But Ellis noted that the last lease for the apartment expired in 2011, and that all of the people listed on that lease had moved out. After that occurred, Nisbet simply added names to the expired lease without their knowledge, he said, and would often collect rent from individual tenants rather than a collective sum for the apartment.

Ellis noted the presence of locks on the exterior doors of three of the six bedrooms, which is consistent with a rooming house.


“This was not anything close to resembling a family residence,” he said.

Even if Warren rules that the apartment was being used by a single family, Ellis said Nisbet should still be found guilty of not having a secondary means of escape for two bedrooms on the third floor, where three people died. A survivor testified to hearing two women screaming from those rooms.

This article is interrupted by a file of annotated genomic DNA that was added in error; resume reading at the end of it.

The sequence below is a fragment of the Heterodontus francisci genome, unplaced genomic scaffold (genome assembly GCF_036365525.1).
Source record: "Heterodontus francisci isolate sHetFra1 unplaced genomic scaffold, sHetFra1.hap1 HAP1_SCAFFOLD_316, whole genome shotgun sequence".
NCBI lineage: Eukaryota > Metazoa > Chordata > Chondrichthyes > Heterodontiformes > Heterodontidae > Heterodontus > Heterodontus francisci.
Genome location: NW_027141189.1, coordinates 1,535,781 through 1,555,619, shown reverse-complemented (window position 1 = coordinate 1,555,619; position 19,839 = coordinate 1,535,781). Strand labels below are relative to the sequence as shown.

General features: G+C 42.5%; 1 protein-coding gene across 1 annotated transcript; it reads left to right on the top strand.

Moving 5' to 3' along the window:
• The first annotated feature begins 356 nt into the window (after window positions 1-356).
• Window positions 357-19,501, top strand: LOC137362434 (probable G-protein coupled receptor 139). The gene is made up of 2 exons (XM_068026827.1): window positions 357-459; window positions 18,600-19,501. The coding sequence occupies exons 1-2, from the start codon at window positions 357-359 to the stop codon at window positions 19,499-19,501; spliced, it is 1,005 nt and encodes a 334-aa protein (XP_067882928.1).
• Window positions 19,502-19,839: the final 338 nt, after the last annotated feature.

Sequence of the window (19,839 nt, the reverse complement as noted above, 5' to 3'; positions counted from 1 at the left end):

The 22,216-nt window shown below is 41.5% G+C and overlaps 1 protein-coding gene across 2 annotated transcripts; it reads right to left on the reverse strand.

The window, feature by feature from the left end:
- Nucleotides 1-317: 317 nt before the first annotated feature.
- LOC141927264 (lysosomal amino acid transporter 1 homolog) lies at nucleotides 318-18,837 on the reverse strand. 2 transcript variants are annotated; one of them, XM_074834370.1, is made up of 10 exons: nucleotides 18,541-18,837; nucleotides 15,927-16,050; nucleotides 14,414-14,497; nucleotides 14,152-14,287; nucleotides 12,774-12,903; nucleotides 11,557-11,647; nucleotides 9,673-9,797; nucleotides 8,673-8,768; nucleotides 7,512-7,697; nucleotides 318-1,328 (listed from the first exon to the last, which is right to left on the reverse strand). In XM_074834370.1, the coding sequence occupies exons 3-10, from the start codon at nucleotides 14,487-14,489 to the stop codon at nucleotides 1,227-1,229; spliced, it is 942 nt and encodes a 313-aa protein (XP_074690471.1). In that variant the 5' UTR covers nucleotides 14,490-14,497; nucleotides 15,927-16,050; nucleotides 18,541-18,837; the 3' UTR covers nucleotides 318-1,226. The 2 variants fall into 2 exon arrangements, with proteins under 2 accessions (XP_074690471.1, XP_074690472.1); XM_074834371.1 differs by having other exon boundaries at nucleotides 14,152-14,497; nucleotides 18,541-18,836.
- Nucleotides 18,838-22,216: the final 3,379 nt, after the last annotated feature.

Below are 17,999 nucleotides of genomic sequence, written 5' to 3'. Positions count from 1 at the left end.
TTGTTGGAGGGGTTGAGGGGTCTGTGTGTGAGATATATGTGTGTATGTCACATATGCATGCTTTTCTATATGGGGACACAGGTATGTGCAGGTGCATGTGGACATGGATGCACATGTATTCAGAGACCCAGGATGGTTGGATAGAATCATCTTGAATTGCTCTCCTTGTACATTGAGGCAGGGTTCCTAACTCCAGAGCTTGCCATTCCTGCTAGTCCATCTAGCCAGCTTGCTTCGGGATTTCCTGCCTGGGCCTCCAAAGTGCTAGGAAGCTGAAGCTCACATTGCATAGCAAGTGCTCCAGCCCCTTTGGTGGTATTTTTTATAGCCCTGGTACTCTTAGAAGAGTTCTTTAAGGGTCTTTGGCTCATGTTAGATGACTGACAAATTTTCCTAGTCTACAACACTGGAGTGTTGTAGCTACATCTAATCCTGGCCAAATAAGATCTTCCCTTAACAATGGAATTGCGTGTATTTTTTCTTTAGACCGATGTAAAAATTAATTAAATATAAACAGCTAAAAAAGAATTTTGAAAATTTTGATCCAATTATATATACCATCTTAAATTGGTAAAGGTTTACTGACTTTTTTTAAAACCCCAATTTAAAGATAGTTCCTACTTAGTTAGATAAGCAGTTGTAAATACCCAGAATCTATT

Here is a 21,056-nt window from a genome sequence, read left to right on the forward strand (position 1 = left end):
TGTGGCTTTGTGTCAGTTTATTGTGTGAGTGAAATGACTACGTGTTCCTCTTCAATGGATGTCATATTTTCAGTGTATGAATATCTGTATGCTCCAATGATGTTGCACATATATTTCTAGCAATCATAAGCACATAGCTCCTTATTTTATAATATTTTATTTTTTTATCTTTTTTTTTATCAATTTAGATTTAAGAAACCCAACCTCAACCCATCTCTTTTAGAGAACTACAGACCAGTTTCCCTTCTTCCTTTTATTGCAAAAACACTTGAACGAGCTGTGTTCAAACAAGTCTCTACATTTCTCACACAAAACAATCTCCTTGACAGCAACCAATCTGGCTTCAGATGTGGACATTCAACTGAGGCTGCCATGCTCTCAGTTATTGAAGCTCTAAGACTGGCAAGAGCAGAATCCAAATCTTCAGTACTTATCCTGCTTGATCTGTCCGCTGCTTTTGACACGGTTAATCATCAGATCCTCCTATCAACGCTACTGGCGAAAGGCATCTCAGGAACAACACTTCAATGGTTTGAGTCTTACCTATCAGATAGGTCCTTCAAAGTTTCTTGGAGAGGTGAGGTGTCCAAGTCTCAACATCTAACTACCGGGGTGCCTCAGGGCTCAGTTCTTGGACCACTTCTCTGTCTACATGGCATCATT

Those bedrooms, as well as a bathroom, were built without the necessary permits from the city.

Former tenants testified that the third-floor windows only opened about 6-8 inches, which would not allow tenants to escape or a firefighter to enter in an attempted rescue. Also, those windows are more than 20 feet off the ground, requiring some sort of outside landing where someone could await rescue, Ellis said.

“There were three people up there who would have had an opportunity to get out,” he said. “They had enough time. Just like the people on the second floor had enough time to get out.”



Nichols also argued that the fire was so intense and moved so quickly through the house that no additional amount of notification would have allowed the tenants to survive.